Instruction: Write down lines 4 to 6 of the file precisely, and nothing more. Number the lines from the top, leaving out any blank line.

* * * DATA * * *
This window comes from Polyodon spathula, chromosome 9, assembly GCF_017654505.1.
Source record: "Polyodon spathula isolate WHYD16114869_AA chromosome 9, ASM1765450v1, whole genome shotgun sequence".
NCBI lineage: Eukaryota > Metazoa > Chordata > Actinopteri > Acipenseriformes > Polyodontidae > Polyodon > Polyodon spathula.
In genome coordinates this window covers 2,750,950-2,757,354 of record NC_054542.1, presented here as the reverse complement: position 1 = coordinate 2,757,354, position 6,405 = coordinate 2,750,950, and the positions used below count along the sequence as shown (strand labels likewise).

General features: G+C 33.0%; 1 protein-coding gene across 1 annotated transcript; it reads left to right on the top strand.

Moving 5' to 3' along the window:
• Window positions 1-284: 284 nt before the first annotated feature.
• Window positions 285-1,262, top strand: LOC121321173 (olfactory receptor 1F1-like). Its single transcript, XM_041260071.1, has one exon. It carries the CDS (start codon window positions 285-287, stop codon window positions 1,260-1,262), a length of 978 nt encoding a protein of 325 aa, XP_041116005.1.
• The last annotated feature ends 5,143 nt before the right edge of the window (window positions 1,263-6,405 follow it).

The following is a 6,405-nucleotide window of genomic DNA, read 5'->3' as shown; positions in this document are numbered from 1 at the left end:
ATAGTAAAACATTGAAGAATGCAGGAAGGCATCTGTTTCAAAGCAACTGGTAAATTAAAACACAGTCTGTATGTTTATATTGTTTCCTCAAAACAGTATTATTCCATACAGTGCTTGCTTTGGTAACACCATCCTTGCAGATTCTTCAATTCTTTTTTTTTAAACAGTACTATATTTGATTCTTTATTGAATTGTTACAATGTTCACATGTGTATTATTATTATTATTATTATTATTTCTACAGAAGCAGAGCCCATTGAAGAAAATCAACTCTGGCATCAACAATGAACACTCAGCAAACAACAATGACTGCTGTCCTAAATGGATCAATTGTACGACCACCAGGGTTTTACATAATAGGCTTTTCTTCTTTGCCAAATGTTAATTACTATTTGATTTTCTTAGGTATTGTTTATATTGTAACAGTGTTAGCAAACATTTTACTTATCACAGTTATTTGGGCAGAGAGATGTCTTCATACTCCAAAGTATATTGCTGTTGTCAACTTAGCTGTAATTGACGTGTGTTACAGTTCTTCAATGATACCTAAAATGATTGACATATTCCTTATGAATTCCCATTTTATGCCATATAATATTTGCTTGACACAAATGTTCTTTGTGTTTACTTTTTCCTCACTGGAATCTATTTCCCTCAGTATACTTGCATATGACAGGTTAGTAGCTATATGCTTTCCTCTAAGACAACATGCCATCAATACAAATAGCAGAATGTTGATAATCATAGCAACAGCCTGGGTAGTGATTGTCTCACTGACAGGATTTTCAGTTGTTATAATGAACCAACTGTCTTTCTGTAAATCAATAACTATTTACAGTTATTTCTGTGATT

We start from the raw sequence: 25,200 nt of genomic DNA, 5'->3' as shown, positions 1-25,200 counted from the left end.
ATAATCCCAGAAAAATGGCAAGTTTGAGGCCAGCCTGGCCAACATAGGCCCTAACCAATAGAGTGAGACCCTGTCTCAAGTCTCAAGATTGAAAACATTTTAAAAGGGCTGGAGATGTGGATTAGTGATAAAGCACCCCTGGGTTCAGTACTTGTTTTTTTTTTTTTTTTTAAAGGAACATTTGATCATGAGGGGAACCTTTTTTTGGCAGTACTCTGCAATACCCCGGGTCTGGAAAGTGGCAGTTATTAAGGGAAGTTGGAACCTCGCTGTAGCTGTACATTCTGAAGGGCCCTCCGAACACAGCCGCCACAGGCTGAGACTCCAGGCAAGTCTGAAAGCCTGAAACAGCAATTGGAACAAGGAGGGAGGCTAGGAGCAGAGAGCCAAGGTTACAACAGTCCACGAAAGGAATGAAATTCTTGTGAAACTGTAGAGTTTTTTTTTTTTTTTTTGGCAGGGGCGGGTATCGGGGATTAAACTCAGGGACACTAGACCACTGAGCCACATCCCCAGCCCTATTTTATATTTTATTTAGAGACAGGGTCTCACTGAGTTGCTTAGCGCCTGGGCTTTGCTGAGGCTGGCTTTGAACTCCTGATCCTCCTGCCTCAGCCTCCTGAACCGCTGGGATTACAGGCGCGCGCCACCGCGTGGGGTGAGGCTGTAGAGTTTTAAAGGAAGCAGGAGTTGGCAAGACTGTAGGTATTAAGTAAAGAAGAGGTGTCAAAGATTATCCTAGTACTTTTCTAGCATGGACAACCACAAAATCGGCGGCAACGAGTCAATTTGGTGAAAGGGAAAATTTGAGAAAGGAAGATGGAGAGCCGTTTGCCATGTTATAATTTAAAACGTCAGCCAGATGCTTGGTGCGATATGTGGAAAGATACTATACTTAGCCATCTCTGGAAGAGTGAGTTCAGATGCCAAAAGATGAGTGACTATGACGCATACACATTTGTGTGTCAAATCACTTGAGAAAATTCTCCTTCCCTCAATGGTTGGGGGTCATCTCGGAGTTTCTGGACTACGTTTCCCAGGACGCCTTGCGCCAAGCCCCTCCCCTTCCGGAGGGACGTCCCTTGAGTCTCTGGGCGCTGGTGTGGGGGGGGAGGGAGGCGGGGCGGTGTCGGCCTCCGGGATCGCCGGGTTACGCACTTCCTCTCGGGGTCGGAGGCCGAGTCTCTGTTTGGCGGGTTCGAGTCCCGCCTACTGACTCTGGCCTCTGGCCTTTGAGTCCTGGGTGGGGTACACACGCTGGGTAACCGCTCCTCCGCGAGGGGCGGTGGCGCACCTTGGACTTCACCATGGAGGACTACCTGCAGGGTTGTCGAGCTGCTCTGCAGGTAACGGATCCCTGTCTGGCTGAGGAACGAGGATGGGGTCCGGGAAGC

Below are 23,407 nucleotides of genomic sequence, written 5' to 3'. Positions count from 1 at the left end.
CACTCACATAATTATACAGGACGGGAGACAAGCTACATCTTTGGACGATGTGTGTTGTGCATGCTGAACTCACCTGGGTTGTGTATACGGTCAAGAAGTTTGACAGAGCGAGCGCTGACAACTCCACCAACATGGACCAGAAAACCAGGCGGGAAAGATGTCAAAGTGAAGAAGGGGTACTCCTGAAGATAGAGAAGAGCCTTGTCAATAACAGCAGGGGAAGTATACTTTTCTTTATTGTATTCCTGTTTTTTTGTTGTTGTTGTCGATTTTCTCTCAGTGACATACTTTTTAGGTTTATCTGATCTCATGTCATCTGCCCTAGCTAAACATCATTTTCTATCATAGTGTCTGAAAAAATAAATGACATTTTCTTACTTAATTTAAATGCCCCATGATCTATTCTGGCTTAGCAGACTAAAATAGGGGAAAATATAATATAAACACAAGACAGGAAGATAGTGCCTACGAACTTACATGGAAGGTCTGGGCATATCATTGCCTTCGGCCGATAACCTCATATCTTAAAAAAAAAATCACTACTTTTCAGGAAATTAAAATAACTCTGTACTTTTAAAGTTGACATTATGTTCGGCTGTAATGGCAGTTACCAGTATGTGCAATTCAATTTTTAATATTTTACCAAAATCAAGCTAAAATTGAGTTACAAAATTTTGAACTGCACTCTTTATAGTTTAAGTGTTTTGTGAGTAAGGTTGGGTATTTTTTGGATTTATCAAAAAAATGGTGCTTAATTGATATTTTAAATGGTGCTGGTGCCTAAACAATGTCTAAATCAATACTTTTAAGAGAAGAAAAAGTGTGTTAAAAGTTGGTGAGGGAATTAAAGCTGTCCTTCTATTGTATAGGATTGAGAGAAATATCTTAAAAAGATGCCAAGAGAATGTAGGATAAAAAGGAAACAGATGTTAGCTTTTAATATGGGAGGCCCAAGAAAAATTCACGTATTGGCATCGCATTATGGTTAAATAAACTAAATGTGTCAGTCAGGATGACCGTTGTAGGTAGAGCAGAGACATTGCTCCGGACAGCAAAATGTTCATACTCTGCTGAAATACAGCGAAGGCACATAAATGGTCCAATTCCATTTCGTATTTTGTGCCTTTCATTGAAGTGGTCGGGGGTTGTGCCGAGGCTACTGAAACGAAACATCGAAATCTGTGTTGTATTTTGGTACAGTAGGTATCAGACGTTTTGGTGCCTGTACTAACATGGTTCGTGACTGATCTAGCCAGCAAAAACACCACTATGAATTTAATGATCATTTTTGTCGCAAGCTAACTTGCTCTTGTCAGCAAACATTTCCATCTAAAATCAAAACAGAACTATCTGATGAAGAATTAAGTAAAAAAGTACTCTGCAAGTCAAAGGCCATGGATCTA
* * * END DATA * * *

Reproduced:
In genome coordinates this window covers 2,750,950-2,757,354 of record NC_054542.1, presented here as the reverse complement: position 1 = coordinate 2,757,354, position 6,405 = coordinate 2,750,950, and the positions used below count along the sequence as shown (strand labels likewise).

General features: G+C 33.0%; 1 protein-coding gene across 1 annotated transcript; it reads left to right on the top strand.

Moving 5' to 3' along the window: